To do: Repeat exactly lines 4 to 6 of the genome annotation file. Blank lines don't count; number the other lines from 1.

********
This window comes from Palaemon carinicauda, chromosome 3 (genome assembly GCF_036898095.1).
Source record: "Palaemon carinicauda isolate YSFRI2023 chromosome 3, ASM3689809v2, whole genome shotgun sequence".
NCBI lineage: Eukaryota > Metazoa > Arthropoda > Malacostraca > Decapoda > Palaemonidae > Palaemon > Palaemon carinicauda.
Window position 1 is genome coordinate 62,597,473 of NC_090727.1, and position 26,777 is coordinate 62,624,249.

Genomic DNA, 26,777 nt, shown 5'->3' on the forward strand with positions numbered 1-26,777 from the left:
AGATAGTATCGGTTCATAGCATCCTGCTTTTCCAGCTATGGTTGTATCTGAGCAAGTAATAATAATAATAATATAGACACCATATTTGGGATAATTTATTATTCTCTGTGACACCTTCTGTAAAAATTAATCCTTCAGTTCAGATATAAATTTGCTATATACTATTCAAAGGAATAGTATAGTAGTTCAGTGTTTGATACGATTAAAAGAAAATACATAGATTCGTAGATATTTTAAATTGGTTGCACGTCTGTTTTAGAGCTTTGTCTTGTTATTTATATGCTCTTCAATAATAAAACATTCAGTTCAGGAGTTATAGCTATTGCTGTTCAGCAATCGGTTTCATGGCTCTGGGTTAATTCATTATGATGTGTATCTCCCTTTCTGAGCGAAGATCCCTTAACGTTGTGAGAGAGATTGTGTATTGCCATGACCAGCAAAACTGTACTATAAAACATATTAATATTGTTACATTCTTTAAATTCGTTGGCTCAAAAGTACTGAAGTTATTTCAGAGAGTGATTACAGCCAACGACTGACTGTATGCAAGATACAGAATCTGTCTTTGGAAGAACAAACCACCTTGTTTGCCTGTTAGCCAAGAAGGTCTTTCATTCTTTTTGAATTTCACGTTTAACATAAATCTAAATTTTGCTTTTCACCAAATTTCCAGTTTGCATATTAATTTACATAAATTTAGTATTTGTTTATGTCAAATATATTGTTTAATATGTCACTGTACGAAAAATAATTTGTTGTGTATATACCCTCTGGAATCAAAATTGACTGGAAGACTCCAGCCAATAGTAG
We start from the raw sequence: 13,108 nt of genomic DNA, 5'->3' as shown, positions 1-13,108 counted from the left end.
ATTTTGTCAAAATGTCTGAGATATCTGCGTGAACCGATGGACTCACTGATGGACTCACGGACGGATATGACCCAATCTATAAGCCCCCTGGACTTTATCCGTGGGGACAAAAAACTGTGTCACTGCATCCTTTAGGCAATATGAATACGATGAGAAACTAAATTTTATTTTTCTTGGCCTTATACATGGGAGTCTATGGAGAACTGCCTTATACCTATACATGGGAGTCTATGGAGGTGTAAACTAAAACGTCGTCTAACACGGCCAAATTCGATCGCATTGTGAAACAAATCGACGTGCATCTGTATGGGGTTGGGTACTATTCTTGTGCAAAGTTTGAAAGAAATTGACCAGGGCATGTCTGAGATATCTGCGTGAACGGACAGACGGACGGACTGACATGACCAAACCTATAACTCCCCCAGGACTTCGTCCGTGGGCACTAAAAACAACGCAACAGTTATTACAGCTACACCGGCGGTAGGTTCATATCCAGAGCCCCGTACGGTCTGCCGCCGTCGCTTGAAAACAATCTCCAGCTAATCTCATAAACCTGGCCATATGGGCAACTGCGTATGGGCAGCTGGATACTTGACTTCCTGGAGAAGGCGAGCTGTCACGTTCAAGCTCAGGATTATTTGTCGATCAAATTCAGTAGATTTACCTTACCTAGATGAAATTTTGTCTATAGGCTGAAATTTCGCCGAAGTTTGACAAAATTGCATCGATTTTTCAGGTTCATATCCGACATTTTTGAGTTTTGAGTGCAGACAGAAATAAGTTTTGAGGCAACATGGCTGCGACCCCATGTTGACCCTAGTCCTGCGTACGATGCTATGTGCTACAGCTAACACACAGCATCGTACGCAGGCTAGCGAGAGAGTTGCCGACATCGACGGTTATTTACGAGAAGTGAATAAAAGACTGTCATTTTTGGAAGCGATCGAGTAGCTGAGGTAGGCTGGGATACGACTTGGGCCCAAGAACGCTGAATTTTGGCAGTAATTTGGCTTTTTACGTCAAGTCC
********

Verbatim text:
Window position 1 is genome coordinate 62,597,473 of NC_090727.1, and position 26,777 is coordinate 62,624,249.

Genomic DNA, 26,777 nt, shown 5'->3' on the forward strand with positions numbered 1-26,777 from the left:
AGATAGTATCGGTTCATAGCATCCTGCTTTTCCAGCTATGGTTGTATCTGAGCAAGTAATAATAATAATAATATAGACACCATATTTGGGATAATTTATTATTCTCTGTGACACCTTCTGTAAAAATTAATCCTTCAGTTCAGATATAAATTTGCTATATACTATTCAAAGGAATAGTATAGTAGTTCAGTGTTTGATACGATTAAAAGAAAATACATAGATTCGTAGATATTTTAAATTGGTTGCACGTCTGTTTTAGAGCTTTGTCTTGTTATTTATATGCTCTTCAATAATAAAACATTCAGTTCAGGAGTTATAGCTATTGCTGTTCAGCAATCGGTTTCATGGCTCTGGGTTAATTCATTATGATGTGTATCTCCCTTTCTGAGCGAAGATCCCTTAACGTTGTGAGAGAGATTGTGTATTGCCATGACCAGCAAAACTGTACTATAAAACATATTAATATTGTTACATTCTTTAAATTCGTTGGCTCAAAAGTACTGAAGTTATTTCAGAGAGTGATTACAGCCAACGACTGACTGTATGCAAGATACAGAATCTGTCTTTGGAAGAACAAACCACCTTGTTTGCCTGTTAGCCAAGAAGGTCTTTCATTCTTTTTGAATTTCACGTTTAACATAAATCTAAATTTTGCTTTTCACCAAATTTCCAGTTTGCATATTAATTTACATAAATTTAGTATTTGTTTATGTCAAATATATTGTTTAATATGTCACTGTACGAAAAATAATTTGTTGTGTATATACCCTCTGGAATCAAAATTGACTGGAAGACTCCAGCCAATAGTAG